10 great day trips around Milwaukee
Ride trolleys, see lighthouses, spot birds and hike past mansions.
Milwaukee doesn't toot its own horn much, so you've got to explore it yourself to see how much fun it can be.
But the city also is surrounded by old Yankee mill towns and German settlements.
To the west, the last glacier left a trail of kettle lakes that are a summer playground. Hikers and skiers head for Kettle Moraine State Forest and the Ice Age National Scenic Trail, which winds through it.
The famous Lake Geneva resort area lies to the south. And then there's Lake Michigan, which provides miles and miles of gorgeous white-sand beaches right up to the Illinois border.
On balmy days in summer and fall, the lake itself becomes a destination: Buy a round-trip ticket on the Lake Express and spend a day riding the waves and exploring the Michigan port town of Muskegon.
Here are 10 great places to visit around Milwaukee.
Live closer to Madison? See 10 great day trips around Madison.
Milwaukee to Kenosha/ Looking for lighthouses
Start at the newly restored 1887 North Point Lighthouse, hidden amid the trees of blufftop Lake Park. It's open 1-4 p.m. Saturdays and Sundays throughout the year.
Then drive along the lake, past the striking Milwaukee Art Museum, to Lakeshore State Park on the harbor. The white 1926 Breakwater Light sits at the harbor entrance, and the 1907 cylindrical red Pierhead Lighthouse is nearby.
Head south on Wisconsin 32 to the northern edge of Racine. Turn east on Three Mile Road to see the 1880 Wind Point Lighthouse, a classic Poe tower that's one of the tallest on the Great Lakes.
The grounds are open year-round, and the tower is open on the first Sundays from June through October. Tours are $10; reserve in advance.
Take Lighthouse Drive to North Main Street and North Beach, a broad expanse of lovely white sand. There's a wooden castle playground here called Kids Cove. Bring a kite — or a bike, because a trail follows the beach from the Racine Zoo to downtown.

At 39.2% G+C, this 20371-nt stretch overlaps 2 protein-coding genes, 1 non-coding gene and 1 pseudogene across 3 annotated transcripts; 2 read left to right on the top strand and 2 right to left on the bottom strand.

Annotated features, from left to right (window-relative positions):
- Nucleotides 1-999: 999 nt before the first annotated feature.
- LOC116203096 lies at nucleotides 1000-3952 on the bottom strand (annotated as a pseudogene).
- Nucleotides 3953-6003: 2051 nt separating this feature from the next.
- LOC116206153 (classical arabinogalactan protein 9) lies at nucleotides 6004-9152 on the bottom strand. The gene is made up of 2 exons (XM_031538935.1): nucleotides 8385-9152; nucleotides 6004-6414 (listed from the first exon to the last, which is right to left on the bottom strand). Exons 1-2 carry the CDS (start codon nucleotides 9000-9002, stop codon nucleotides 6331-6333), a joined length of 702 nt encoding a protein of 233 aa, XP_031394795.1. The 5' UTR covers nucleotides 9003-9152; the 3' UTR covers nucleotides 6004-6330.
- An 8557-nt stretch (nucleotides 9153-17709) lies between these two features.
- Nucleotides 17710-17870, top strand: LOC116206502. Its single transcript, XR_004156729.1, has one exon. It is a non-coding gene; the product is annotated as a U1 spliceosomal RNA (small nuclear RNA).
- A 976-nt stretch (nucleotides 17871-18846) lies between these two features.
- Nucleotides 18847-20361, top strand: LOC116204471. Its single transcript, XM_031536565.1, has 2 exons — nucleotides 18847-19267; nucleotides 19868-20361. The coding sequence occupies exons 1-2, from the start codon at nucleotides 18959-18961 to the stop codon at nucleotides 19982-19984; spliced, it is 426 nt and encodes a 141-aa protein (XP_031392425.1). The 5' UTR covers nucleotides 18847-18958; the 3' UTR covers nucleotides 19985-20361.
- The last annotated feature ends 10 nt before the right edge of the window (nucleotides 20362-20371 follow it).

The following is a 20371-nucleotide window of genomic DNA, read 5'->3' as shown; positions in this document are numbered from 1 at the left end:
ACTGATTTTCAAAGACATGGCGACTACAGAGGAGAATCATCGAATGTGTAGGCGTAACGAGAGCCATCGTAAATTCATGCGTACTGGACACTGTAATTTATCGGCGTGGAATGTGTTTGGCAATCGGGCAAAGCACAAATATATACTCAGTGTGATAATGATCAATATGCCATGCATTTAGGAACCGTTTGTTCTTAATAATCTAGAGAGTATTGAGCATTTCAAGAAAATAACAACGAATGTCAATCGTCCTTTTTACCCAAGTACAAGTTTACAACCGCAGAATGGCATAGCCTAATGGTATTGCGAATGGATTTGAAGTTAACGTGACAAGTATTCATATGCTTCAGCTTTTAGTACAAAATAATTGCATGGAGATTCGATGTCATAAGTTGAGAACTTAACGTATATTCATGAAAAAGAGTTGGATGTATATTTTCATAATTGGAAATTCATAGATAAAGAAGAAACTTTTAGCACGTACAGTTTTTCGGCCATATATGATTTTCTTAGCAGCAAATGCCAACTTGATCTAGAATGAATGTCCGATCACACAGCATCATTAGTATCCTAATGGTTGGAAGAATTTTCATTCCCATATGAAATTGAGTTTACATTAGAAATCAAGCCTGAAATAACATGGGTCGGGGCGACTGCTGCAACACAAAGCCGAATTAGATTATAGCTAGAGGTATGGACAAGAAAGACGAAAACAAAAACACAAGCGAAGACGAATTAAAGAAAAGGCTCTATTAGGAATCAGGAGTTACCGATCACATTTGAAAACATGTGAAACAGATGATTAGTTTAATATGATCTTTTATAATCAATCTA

At the marina entrance downtown, there's a red 1910 breakwater light. From the viewing platform across from it, you can see Wind Point on the far end of the bay.
Just down the shore at Pershing Park, there's a fountain with two dozen jets that kids like to run through on hot days.
Get back onto Wisconsin 32 — follow the Lake Michigan Circle Tour signs — to Kenosha.
Kenosha also has a beautiful sand beach. It's bordered by a long concrete pier, and at the end sits the red 1901 Pierhead Light. A shorter breakwater Light, white with a green stripe, is on the other end of the harbor entrance.
Up on the hill is the 1866 Southport Lighthouse, built of Cream City brick. It's open Friday through Sunday from mid-May through October.
See all the sights on the Electric Streetcar Circulator, which makes a two-mile loop along the shoreline and through downtown and historic districts.
Cedarburg/ Shopping with a dab of history
If Cedarburg didn't exist, it would have to be created, by popular demand.
For visitors who enjoy a dip into the past, with occasional breaks for cappuccino and crepes, this little village, just 20 miles north of Milwaukee, is practically perfect. There's an 1864 woolen mill at one end of main street, now housing a winery and two dozen shops.
There are stone, brick and clapboard cottages lining a rushing creek. There's a five-story 1855 Greek Revival grist mill, now a microbrewery, and a handsome brick fire tower peeking over the rooftops.
There's even an 1876 covered bridge, made from heavy latticed planks and wooden pegs. The overall effect evokes a bygone era — not of the days when 9-year-olds hunched over looms and stagecoaches raised clouds of dust, but a Rockwellian era of brass bands in gazebos and sleigh rides down gaslit streets.
The woolen mill now is Cedar Creek Settlement, housing shops, cafes and Cedar Creek Winery, which offers tours and samples. Its Festive Friday Eves start the Friday before Thanksgiving and continue until Christmas.
Four big parties bring day trippers and tourists pouring into town: Winter Festival in February, Strawberry Festival in June, Wine & Harvest Festival in September and Oktoberfest in October.
For more, see Jolly Cedarburg.
For shoppers, the first weekend of December is a real blowout, with Christmas in the Country arts and crafts show at Cedar Creek Settlement and the Holiday Art Fair at the Cedarburg Community Center.
Mukwonago / A trolley ride to East Troy
West of Racine, another electric trolley operates on Wisconsin's last Interurban Line, once a 385-mile network but now reduced to the six miles between Mukwonago and East Troy. From 1907 to 1939, the cars carried commuters between East Troy and Milwaukee.